Cars have long been the most popular way to get around in North America. There’s no question that cars and the technology in them has been evolving over the decades, but the coming changes to the auto industry are possibly the most dramatic yet. Over the next few decades automobile manufacturers are due to roll out technologies that really change cars into dream machines. Self-driving, ultra-economical electrical cars will take the fuss, hassle and cost out of driving for millions of car owners.
Electric cars may be the only option
In fact, in future, some countries may only allow electric cars to be sold. France and the UK have already indicated they will ban the selling of new diesel and petrol cars from 2040. The benefits of electric cars are numerous, they are quiet and emit no particulate matter, dramatically reducing pollution. Depending on the electricity supply, they can also be incredibly economical, costing dramatically less per mile to run than a car with an internal combustion engine.
Whereas electric cars had a limited driving range in the past – due to the limited capacity of their batteries – improvements in the density of lithium ion batteries now allow manufacturers to roll out cars with ranges running into the hundreds of miles. This will pose challenges for the current limited charging infrastructure, but with governments getting on board with electric vehicles, your dream car will soon be chargeable in almost every parking lot.
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Autonomous driving will be commonplace
It’s been a dream of drivers and car manufacturers for decades: a car that drives itself. For all intents and purposes the technology is already here, with both car manufacturers and software companies delivering vehicles that can navigate roads without driver assistance in most circumstances. Autonomous driving uses sophisticated analytical thinking, driven by a hi-tech computer unit inside the car, combined with an enormous number of sensors, including cameras and radar units.
For autonomous driving to become commonplace, government and industry need to work out a few kinks. There are still legal and regulatory questions around self-driving cars that need to be resolved, and as is often the case with technology adoption, the implications of self-driving cars are only slowly becoming clearer. But as the safety oftechnology improves, the hurdles are becoming fewer in fewer. Chances are, .
Cars will be increasingly connected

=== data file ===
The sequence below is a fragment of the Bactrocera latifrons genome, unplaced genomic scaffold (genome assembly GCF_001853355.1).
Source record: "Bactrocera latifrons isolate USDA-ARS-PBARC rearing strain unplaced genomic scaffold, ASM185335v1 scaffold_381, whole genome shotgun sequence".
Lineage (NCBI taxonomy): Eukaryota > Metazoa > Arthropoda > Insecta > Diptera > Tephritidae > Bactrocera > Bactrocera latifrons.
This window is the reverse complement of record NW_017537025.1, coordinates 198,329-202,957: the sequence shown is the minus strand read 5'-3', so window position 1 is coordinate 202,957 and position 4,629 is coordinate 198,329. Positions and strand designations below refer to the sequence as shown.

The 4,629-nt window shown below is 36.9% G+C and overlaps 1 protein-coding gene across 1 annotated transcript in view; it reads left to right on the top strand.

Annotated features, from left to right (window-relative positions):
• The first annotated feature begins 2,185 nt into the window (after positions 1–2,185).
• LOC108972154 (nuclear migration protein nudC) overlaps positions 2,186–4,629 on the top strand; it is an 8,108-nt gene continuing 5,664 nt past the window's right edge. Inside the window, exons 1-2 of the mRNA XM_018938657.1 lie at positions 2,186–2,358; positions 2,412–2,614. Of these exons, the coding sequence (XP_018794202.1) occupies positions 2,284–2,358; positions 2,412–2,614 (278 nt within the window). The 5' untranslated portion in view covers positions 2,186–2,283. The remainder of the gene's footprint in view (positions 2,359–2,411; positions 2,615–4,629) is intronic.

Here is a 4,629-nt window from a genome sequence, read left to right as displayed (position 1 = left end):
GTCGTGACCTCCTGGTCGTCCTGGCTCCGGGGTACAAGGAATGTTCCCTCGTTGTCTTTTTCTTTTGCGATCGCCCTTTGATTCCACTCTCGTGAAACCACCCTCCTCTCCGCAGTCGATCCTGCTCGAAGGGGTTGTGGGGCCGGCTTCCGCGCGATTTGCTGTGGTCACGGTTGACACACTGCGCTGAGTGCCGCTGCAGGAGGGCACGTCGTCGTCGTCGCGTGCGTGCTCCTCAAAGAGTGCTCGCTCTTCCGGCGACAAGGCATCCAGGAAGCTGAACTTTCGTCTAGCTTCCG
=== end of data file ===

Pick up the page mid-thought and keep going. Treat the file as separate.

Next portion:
You can hardly buy a new car that’s not packed with in-car technology. Sophisticated entertainment systems are no longer a rare luxury, and cars are increasingly “connected”. Yourof the future will without doubt have a live link to the Internet, which boosts infotainment options and hasfavorable implications for safety and the ability to navigate.
Luxury cars already have the ability to navigate you around traffic incidents and congestion, but they don’t always get it right. Expect your future dream car to be able to automatically avoid any congestion – in fact, congestion could become a thing of the past, altogether. If every car is connected, traffic can be centrally planned and routing commands communicated to each car, so that no area gets more congested than it needs to.
The ownership model may change
There’s plenty of talk about how self-driving cars will completely upend the car ownership model, with the large operators of cab-hailing apps employing vast fleets of fully automated vehicles that can whizz you to your destination at a tap. The big players in the car industry understand how having a car sitting on your driveway, unused and depreciating, is simply not a good investment.
Much of what the future holdsfor cars could therefore involve reduced. Your dream car might in fact be no car. Whether a mass reduction in car ownership really lies around the corner depends a lot on the willingness of individuals and families to give up car ownership– to many, a car is still a much loved and valued possession. Yet improvements in technology are making it more and more practical to car-share, even today.
But what about flying cars?
Sci-fi films have always predicted flying cars to be imminent, but as yet there’s no trace of them. Driving is still firmly grounded and will be for the foreseeable future, as much as a flying car is the ultimate dream car. The odd concept does appear though, such as the Ehang 184, which is an autonomous electric quadcopter,shown at the 2016 Consumer Electronics Show in Las Vegas. The prevalence of drones is also promising. So, there is a glimmer of hope. In the meantime, your road-based car journey is set to become safer, cheaper and more convenient.